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Born July 19, 1922, Rachel Isum grew up in Los Angeles with her parents, Zellee and Charles Raymond Isum, and two brothers, Charles and Raymond. The Isums lived in an integrated, middle-class neighborhood, where they instilled the value of education and responsibility toward others, especially in Rachel, providing the foundation for her lifetime of achievements as a business leader, civil rights activist, professor, nurse, wife, and mother.


Rachel Isum Robinson is a woman of enormous accomplishments, her own and those achieved jointly with her husband, Jackie Robinson, who broke the color barrier in Major League Baseball in 1947 when he played with the Brooklyn Dodgers. Together the couple supported numerous causes, but particularly civil rights in and out of the sports sphere. Since her husband’s premature death, Mrs. Robinson has used her ability and his legacy to further the causes they so ardently supported.

Following the death of her husband in 1972, Mrs. Robinson incorporated the Jackie Robinson Development Corporation, which was founded to build and manage housing for people of moderate and low incomes. A year later, Mrs. Robinson created the Jackie Robinson Foundation, a non-profit organization whose mission is to provide college scholarships and leadership training.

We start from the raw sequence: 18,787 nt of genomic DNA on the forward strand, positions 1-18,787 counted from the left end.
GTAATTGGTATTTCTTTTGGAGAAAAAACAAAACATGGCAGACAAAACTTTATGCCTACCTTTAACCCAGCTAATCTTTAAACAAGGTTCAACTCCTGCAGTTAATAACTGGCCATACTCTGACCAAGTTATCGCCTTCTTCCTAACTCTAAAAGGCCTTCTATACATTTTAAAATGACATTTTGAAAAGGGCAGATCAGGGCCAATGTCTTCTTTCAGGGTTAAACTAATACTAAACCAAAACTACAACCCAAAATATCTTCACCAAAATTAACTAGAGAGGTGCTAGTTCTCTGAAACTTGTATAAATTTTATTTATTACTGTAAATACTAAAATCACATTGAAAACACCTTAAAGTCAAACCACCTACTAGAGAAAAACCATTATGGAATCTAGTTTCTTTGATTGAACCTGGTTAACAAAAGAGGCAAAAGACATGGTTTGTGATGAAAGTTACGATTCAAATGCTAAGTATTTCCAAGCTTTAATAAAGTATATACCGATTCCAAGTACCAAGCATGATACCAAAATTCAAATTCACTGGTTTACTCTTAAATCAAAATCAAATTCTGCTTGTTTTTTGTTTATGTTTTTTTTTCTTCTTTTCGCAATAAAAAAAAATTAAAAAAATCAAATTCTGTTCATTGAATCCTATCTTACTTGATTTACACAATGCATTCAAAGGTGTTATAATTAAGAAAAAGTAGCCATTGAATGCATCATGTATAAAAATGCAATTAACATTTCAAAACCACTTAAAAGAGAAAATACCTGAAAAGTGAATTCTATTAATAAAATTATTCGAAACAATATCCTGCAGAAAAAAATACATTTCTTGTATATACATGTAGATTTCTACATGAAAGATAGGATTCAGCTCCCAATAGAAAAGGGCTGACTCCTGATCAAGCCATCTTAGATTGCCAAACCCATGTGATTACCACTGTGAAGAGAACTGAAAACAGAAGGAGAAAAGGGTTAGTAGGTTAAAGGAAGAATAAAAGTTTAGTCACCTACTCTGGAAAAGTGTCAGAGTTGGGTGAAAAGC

Mrs. Robinson has been an ardent crusader for opportunity through education – engaging corporate America in supporting the Foundation’s mission of cultivating talented future leaders and inspiring young people to fulfill their dreams by obtaining a college education.

Jackie and Rachel Robinson hosted legendary jazz concerts at their home in Stamford, Connecticut, beginning in 1963, as fundraisers for jailed civil rights activists. The iconic Afternoon of Jazz shows drew some of the most recognizable names in the genre including Dizzie Gillespie and Ella Fitzgerald.

A career nurse, Mrs. Robinson earned her master’s degree in psychiatric nursing from New York University and worked as a researcher at the Albert Einstein College of Medicine’s Department of Social and Community Psychiatry. Mrs. Robinson then became Director of Nursing for the Connecticut Mental Health Center and an Assistant Professor of Nursing at Yale University.

After years at the head of the Foundation’s board, Rachel Robinson stepped down as chairwoman in 1996. That same year, she authored “Jackie Robinson: An Intimate Portrait,” published by Abrams Publishing Company. Mrs. Robinson has received numerous awards including the Candace Award for Distinguished Service from the National Coalition of 100 Black Women, the Equitable Life Black Achievers Award and the Associated Black Charities Black History Makers Award. In addition, St. John’s University, Springfield College, Macalester College, Boston College, Suffolk University, New York University, Connecticut College and the University of Massachusetts have conferred upon her honorary doctorates.

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